Buying shirts online

As I’ve noted in the past, I no longer wear ties to work, and have a range of different shirts.

Apart from regularly stocking up with Van Heusen and Gloweave shirts when the sales are on, I’ve been trying out Charles Tyrwhitt shirts — you know, the online shirt company that at one stage seemed to be placing endless ads in newspapers.

Some observations on Tyrwhitt shirts:

The orders have come through within about a week. Be aware that once you order from them, you will receive a truly incredible amount of advertising in the mail from them.

The quality seems quite nice. The 40/41 neck, regular sleeve length, slim fit seems to fit me well. They also do an extra slim version which I suspect wouldn’t sit on my slightly pudgy body so well. Classic fit is also okay, but I prefer the slim fit.

Charles Tyrwhitt shirt label

Despite proudly boasting their Britishness on all their literature, and pointing out items in the catalogues that are made in the UK, none of the shirts I’ve bought from them have clearly stated where they are made on the packaging or labels.

And despite appearing at first glance to be steeped in the tailoring tradition of Jermyn Street, London, they have only been around since 1986. Mind you, that’s still almost thirty years.

My most recent order was made when I probably wasn’t paying enough attention — I accidentally bought two of the identical white with blue stripes design. Whoops, But given Karl Stefanovic’s little experiment wearing the same suit on TV for a year, which went unnoticed, I doubt it’ll be a problem.

It appears that Tyrwhitt takes the Kathmandu approach to specials, but moreso. Basically nobody in their right mind would pay full price if they can possibly avoid it. Shirts evidently go on sale at full price for a while, then are heavily discounted down to a more “real” price, which most people end up paying. As Wikipedia notes: Tyrwhitt uses a high MSRP, high discount model (also called high-low pricing).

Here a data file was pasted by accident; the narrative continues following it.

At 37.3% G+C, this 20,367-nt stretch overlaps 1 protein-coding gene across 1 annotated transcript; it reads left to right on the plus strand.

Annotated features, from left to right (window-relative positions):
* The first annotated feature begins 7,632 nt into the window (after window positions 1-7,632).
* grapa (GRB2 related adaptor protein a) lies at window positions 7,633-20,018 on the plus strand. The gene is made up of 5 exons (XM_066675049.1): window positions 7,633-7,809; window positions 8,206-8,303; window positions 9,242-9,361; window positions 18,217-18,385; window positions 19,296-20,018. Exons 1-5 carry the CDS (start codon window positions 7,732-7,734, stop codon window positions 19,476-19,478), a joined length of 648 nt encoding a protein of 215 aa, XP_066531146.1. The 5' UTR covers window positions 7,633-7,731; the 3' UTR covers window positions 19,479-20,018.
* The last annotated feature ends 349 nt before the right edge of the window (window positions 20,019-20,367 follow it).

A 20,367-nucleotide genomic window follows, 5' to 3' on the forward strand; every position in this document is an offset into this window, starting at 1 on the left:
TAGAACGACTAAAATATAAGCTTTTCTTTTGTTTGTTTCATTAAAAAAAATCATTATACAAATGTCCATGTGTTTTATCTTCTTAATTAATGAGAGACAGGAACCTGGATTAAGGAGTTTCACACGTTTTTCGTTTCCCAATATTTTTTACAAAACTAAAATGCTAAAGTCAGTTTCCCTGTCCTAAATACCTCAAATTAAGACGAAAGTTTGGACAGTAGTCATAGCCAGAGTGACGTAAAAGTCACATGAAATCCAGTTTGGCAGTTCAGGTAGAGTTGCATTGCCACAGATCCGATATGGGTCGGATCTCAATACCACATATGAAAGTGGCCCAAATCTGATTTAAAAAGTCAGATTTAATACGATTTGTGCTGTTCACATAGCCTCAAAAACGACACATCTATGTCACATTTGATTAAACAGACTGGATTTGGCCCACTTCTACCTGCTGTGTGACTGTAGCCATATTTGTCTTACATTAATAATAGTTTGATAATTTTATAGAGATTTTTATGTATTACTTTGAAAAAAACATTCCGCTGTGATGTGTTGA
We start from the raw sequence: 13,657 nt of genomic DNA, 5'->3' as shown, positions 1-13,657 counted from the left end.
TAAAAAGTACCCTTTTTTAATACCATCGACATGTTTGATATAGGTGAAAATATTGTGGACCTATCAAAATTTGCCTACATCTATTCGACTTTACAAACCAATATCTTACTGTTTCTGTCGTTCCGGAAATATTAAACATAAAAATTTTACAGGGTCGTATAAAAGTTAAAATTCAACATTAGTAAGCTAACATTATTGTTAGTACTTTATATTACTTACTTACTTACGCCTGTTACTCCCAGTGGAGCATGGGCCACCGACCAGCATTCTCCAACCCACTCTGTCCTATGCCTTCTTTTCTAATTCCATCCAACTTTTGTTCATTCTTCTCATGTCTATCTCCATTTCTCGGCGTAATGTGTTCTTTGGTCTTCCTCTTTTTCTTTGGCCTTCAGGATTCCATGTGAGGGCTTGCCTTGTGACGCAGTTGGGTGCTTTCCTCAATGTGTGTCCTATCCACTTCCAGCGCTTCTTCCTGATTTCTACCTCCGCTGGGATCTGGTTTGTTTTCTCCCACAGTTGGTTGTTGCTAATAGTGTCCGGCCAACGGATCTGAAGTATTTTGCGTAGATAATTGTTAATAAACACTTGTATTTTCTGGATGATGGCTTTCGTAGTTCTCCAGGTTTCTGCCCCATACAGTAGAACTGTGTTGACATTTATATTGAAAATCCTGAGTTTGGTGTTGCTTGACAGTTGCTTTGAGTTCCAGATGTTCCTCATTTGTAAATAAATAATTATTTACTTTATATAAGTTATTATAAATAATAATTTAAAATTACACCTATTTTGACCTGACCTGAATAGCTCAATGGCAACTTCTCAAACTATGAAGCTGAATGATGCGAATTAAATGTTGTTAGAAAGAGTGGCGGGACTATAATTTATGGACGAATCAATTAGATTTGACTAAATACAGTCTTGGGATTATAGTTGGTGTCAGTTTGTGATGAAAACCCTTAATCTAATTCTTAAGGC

That said, the strategy has me sucked in. I’m happy to pay $35-40 for a good shirt. You could pay a lot more, though I suspect you’d get better quality.

I’d be more reluctant buying other items such as suits and shoes from them, given sizing issues, though I have bought a few pairs of shoes from Florsheim online, as they seem to be pretty consistent in their sizing (and I hate shoe shopping).

But I’ve been happy with the shirts I’ve ordered from Tyrwhitt, and will keep using them.

Apples: $5.98, or $6.48?

Over the weekend at the supermarket: I was suspicious of this (which is why I took the photo).

Would these Pink Lady apples be $5.98, or $6.48 per kilogram? (The Granny Smiths to the left were a different price again.)

Apples - how much?

Come the checkout, sure enough… the higher price. Was I ripped-off?

Self-serve checkout

If I had the time and energy, I’d have asked. Perhaps I’ll ask next time if the contradictory signs are still up. It’s only 50 cents, but I think it’s misleading.

I’m not sure where it’ll go in the long run in terms of job numbers, but I’ve come to love the self-serve checkouts. (They came to our area about five years ago.)